The last time Juno Therapeutics (NASDAQ: JUNO) reported quarterly results, it received a big boost from its partner Celgene (NASDAQ: CELG). However, Juno's stock hasn't performed so well since then.
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The clinical-stage biotech announced its fourth-quarter and full 2016 results after the market closed on Wednesday. Here are the highlights.
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Juno's results: The raw numbers
Data Source: Juno Therapeutics.
What happened with Juno this quarter?
Juno's Q4 financial results weren't nearly as important as the biotech's decision to scrap plans to move forward with pipeline candidate JCAR015. On Nov. 23, Juno placed a voluntary clinical hold on a phase 2 study evaluating the experimental CD19 drug after two patients experienced swelling in the brain that led to death. The company, in consultation with Celgene, ultimately decided its resources were better spent on other drug candidates.
As was the case in its third quarter, Juno'sQ4 revenue improved due to money received from its collaboration with Celgene. Juno's net loss was lower than in 2015's Q4 primarily due to gains from achange in value of the success payment and contingent consideration liabilities for its agreements withFred Hutchinson Cancer Research Center andMemorial Sloan Kettering Cancer Center.
However, the biotech's adjusted net loss worsened compared to the same period in 2015. This change was partially caused by Juno's acquisition of privately held Redox Therapies.
Juno also completed the acquisition of AbVitro in the quarter. Celgene plans to license a portion of the technology that Juno gained in that deal.
One positive from the fourth quarter was Juno's victory in a challenge by Kite Pharma to one of its key patents. TheU.S. Patent & Trademark Office upheld Juno's claims, and Juno is now suing Kite, alleging patent infringement involving Kite's lead drug candidate, KTE-C19.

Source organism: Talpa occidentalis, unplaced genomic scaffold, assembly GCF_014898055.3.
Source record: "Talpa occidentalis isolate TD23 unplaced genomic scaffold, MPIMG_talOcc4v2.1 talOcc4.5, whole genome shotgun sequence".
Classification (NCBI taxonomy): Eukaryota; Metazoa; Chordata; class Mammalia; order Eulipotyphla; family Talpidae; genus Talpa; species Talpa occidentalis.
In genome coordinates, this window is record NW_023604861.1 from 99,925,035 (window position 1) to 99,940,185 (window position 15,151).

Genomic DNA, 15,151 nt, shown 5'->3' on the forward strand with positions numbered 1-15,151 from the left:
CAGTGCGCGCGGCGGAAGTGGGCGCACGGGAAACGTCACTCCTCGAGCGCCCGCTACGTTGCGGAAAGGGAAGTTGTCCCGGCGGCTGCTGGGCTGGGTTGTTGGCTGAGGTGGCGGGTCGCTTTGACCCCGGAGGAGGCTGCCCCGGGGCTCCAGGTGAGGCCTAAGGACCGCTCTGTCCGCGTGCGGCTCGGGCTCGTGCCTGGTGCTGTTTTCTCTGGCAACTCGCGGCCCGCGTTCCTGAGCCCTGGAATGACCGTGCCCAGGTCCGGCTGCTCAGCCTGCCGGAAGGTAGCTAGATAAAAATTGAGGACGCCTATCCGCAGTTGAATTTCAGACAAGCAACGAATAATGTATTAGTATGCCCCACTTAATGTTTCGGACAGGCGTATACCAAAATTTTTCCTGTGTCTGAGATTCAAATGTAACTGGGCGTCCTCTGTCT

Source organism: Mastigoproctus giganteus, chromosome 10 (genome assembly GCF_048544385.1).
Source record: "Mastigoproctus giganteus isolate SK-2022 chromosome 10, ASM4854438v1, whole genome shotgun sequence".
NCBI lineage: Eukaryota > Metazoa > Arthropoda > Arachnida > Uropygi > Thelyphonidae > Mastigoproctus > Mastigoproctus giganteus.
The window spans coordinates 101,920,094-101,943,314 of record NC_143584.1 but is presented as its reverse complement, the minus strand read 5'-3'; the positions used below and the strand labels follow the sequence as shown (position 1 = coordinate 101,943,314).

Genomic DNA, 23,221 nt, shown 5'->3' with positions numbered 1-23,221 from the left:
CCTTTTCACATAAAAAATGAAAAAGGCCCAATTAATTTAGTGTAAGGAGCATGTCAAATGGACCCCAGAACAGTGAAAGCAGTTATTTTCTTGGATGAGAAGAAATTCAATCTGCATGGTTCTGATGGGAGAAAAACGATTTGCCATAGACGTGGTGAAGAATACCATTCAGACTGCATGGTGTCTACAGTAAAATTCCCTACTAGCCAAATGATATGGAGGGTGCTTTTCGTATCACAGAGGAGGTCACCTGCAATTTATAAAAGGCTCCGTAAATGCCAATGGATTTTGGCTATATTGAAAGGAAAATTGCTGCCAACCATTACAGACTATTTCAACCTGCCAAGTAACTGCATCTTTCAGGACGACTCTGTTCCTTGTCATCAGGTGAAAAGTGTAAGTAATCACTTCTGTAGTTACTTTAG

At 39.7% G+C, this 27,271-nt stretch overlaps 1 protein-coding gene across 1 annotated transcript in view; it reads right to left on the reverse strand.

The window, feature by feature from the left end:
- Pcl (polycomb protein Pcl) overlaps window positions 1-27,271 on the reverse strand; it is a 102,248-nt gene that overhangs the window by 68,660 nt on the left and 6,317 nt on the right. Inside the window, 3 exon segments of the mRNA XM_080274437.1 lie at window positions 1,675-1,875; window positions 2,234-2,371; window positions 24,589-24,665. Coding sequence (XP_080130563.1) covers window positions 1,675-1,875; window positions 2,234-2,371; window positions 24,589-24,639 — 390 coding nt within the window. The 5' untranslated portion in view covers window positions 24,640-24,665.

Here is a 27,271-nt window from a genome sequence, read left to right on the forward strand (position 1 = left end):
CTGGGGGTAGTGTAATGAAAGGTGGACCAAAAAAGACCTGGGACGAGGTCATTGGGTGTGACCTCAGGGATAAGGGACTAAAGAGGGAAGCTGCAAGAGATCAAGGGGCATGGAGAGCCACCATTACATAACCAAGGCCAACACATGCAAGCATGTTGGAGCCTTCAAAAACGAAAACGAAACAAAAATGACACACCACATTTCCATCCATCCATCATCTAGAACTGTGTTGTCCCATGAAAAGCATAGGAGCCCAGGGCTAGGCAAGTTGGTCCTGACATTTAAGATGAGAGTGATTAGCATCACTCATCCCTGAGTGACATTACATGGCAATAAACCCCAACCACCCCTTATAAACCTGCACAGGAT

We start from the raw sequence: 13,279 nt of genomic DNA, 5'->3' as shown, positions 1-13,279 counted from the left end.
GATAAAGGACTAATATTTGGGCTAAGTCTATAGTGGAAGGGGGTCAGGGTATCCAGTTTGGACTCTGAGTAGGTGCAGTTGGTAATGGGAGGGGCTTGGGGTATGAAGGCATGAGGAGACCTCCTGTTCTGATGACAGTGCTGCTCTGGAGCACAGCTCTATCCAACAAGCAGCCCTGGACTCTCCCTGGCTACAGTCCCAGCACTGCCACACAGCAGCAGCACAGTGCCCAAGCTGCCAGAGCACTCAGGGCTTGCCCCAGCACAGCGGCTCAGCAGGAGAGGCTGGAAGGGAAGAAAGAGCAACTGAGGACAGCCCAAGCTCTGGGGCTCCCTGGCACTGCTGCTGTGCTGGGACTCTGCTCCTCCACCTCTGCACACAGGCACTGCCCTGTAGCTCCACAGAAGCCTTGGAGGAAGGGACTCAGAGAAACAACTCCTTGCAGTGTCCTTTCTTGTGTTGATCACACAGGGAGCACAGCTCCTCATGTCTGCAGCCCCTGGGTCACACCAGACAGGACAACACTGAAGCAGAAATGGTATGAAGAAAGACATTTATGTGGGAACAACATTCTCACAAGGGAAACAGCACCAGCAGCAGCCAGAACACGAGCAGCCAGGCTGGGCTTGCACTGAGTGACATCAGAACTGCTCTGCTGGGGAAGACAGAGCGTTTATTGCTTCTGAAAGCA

Juno ended 2016 with a cash position of$922.3 million, including cash, cash equivalents, and marketable securities. The company reported cash burn of$232.2 million for the year, with$106.6 million of that total coming in the fourth quarter.
What management had to say
Juno Therapeutics CEOHans Bishop acknowledged the biotech's challenges in the fourth quarter.
He added, "Looking forward into 2017, we continue to be optimistic about the progress we are making with JCAR017 and our pipeline more broadly. We expect 2017 will be a data-rich year of key insights, based on up to 20 ongoing trials by year end, and we plan to present data from these trials as appropriate throughout the year."
With Juno throwing in the towel on JCAR015, JCAR014 becomes the biotech's lead candidate. The CD19 therapy showed promise in results from a phase 1/2 clinical study targeting treatment ofchronic lymphocytic leukemia (CLL).Juno also has multiple pipeline candidates in early stage clinical studies, including another CD19 drug -- JCAR017.
Investors will want to closely watch Juno's results in the months ahead. There will no doubt be concerns that JCAR017 could encounter safety issuessimilar to those of JCAR015.
Running out of money shouldn't be a problem for Juno, though. It appears to be in good shape financially. Juno expects2017 cash burn, excluding cash inflows or outflows from upfront payments related to business development activities, will be between$270 million and $300 million. The biotech's current cash position should allow it to fund operations for at least another couple of years.
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